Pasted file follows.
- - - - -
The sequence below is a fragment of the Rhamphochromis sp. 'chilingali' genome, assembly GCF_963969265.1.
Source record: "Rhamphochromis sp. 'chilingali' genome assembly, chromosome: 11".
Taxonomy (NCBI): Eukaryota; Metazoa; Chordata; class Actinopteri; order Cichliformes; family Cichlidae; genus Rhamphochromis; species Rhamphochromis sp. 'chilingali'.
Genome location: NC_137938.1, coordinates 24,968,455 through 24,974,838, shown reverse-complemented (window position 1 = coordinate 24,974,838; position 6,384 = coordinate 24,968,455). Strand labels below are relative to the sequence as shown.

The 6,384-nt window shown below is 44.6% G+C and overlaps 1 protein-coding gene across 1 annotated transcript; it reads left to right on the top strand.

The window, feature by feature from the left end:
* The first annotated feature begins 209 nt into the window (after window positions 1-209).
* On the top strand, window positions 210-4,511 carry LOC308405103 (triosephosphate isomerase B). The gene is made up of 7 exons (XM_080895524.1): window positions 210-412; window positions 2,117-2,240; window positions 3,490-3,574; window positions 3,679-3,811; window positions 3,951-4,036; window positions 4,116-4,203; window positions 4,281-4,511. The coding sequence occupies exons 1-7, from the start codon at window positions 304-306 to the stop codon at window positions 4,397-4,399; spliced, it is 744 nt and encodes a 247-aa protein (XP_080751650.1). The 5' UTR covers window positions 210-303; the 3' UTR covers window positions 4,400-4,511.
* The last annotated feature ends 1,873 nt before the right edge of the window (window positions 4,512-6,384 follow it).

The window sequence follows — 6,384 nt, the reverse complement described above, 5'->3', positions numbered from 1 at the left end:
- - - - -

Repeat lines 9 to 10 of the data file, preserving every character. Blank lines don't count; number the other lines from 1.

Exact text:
* The last annotated feature ends 1,873 nt before the right edge of the window (window positions 4,512-6,384 follow it).

The window sequence follows — 6,384 nt, the reverse complement described above, 5'->3', positions numbered from 1 at the left end: